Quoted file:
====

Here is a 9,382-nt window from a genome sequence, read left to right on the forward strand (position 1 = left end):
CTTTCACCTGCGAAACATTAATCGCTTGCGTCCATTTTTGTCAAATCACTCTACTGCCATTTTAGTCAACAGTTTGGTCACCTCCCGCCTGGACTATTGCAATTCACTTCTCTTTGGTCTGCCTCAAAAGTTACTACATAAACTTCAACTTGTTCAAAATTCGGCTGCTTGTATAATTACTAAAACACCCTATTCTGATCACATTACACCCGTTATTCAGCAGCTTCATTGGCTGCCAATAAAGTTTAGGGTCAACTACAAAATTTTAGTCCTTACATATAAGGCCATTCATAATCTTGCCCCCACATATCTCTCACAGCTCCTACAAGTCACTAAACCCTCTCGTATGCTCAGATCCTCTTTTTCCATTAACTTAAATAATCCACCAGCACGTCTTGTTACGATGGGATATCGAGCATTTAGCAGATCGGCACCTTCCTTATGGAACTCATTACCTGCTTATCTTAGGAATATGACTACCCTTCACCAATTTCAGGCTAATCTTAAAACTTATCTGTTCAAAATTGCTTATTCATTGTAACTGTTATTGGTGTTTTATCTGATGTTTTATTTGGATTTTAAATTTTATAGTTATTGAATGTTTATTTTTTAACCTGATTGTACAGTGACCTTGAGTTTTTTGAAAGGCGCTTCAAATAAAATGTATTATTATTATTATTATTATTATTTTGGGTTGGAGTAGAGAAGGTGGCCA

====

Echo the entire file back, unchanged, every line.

Here is a 9,382-nt window from a genome sequence, read left to right on the forward strand (position 1 = left end):
CTTTCACCTGCGAAACATTAATCGCTTGCGTCCATTTTTGTCAAATCACTCTACTGCCATTTTAGTCAACAGTTTGGTCACCTCCCGCCTGGACTATTGCAATTCACTTCTCTTTGGTCTGCCTCAAAAGTTACTACATAAACTTCAACTTGTTCAAAATTCGGCTGCTTGTATAATTACTAAAACACCCTATTCTGATCACATTACACCCGTTATTCAGCAGCTTCATTGGCTGCCAATAAAGTTTAGGGTCAACTACAAAATTTTAGTCCTTACATATAAGGCCATTCATAATCTTGCCCCCACATATCTCTCACAGCTCCTACAAGTCACTAAACCCTCTCGTATGCTCAGATCCTCTTTTTCCATTAACTTAAATAATCCACCAGCACGTCTTGTTACGATGGGATATCGAGCATTTAGCAGATCGGCACCTTCCTTATGGAACTCATTACCTGCTTATCTTAGGAATATGACTACCCTTCACCAATTTCAGGCTAATCTTAAAACTTATCTGTTCAAAATTGCTTATTCATTGTAACTGTTATTGGTGTTTTATCTGATGTTTTATTTGGATTTTAAATTTTATAGTTATTGAATGTTTATTTTTTAACCTGATTGTACAGTGACCTTGAGTTTTTTGAAAGGCGCTTCAAATAAAATGTATTATTATTATTATTATTATTATTTTGGGTTGGAGTAGAGAAGGTGGCCA